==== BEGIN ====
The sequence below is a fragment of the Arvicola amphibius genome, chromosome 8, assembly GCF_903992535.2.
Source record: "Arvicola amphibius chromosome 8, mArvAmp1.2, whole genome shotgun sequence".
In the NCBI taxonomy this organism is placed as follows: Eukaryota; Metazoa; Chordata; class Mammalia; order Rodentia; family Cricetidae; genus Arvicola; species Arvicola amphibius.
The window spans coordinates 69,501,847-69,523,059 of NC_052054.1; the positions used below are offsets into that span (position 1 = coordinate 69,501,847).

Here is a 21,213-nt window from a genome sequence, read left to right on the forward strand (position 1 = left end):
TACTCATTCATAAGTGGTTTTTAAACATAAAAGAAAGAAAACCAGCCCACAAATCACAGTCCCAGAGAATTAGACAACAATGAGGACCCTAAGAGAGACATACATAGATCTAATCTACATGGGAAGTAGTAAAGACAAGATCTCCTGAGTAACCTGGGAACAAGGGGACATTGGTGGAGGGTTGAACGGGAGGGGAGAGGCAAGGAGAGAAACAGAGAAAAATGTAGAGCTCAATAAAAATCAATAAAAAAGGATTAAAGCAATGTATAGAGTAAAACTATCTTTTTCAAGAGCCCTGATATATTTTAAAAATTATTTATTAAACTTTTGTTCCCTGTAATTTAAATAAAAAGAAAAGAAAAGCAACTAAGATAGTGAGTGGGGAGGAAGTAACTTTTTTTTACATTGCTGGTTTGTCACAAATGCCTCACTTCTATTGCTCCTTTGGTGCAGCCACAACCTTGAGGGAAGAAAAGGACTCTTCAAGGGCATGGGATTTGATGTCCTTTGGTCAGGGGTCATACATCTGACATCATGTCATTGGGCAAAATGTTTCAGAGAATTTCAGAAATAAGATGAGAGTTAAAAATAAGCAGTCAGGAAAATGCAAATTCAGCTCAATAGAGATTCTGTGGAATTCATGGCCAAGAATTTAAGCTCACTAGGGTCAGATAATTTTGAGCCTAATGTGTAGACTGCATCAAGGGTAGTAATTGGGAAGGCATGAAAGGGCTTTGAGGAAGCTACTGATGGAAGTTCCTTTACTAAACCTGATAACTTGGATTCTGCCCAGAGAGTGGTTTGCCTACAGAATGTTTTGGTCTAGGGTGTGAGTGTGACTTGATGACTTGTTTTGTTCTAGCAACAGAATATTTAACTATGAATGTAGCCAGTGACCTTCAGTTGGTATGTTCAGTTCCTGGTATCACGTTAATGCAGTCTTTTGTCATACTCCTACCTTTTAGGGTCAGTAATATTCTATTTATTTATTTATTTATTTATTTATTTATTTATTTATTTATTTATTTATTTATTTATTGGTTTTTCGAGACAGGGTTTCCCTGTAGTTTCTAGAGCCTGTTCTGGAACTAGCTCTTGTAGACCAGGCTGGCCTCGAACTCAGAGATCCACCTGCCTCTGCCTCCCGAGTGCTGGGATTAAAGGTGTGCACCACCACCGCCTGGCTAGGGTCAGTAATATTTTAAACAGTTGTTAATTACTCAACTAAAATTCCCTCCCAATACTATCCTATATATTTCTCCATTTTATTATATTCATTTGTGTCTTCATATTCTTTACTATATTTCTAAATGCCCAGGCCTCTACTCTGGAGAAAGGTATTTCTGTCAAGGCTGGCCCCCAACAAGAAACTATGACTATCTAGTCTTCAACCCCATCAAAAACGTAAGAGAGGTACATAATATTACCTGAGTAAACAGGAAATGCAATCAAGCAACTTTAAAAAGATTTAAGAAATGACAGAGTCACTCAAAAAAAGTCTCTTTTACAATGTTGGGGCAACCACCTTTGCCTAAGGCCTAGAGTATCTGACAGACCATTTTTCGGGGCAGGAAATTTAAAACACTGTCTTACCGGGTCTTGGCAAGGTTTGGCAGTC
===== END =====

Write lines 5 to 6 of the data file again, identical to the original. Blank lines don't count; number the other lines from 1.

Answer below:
Here is a 21,213-nt window from a genome sequence, read left to right on the forward strand (position 1 = left end):
TACTCATTCATAAGTGGTTTTTAAACATAAAAGAAAGAAAACCAGCCCACAAATCACAGTCCCAGAGAATTAGACAACAATGAGGACCCTAAGAGAGACATACATAGATCTAATCTACATGGGAAGTAGTAAAGACAAGATCTCCTGAGTAACCTGGGAACAAGGGGACATTGGTGGAGGGTTGAACGGGAGGGGAGAGGCAAGGAGAGAAACAGAGAAAAATGTAGAGCTCAATAAAAATCAATAAAAAAGGATTAAAGCAATGTATAGAGTAAAACTATCTTTTTCAAGAGCCCTGATATATTTTAAAAATTATTTATTAAACTTTTGTTCCCTGTAATTTAAATAAAAAGAAAAGAAAAGCAACTAAGATAGTGAGTGGGGAGGAAGTAACTTTTTTTTACATTGCTGGTTTGTCACAAATGCCTCACTTCTATTGCTCCTTTGGTGCAGCCACAACCTTGAGGGAAGAAAAGGACTCTTCAAGGGCATGGGATTTGATGTCCTTTGGTCAGGGGTCATACATCTGACATCATGTCATTGGGCAAAATGTTTCAGAGAATTTCAGAAATAAGATGAGAGTTAAAAATAAGCAGTCAGGAAAATGCAAATTCAGCTCAATAGAGATTCTGTGGAATTCATGGCCAAGAATTTAAGCTCACTAGGGTCAGATAATTTTGAGCCTAATGTGTAGACTGCATCAAGGGTAGTAATTGGGAAGGCATGAAAGGGCTTTGAGGAAGCTACTGATGGAAGTTCCTTTACTAAACCTGATAACTTGGATTCTGCCCAGAGAGTGGTTTGCCTACAGAATGTTTTGGTCTAGGGTGTGAGTGTGACTTGATGACTTGTTTTGTTCTAGCAACAGAATATTTAACTATGAATGTAGCCAGTGACCTTCAGTTGGTATGTTCAGTTCCTGGTATCACGTTAATGCAGTCTTTTGTCATACTCCTACCTTTTAGGGTCAGTAATATTCTATTTATTTATTTATTTATTTATTTATTTATTTATTTATTTATTTATTTATTTATTTATTGGTTTTTCGAGACAGGGTTTCCCTGTAGTTTCTAGAGCCTGTTCTGGAACTAGCTCTTGTAGACCAGGCTGGCCTCGAACTCAGAGATCCACCTGCCTCTGCCTCCCGAGTGCTGGGATTAAAGGTGTGCACCACCACCGCCTGGCTAGGGTCAGTAATATTTTAAACAGTTGTTAATTACTCAACTAAAATTCCCTCCCAATACTATCCTATATATTTCTCCATTTTATTATATTCATTTGTGTCTTCATATTCTTTACTATATTTCTAAATGCCCAGGCCTCTACTCTGGAGAAAGGTATTTCTGTCAAGGCTGGCCCCCAACAAGAAACTATGACTATCTAGTCTTCAACCCCATCAAAAACGTAAGAGAGGTACATAATATTACCTGAGTAAACAGGAAATGCAATCAAGCAACTTTAAAAAGATTTAAGAAATGACAGAGTCACTCAAAAAAAGTCTCTTTTACAATGTTGGGGCAACCACCTTTGCCTAAGGCCTAGAGTATCTGACAGACCATTTTTCGGGGCAGGAAATTTAAAACACTGTCTTACCGGGTCTTGGCAAGGTTTGGCAGTC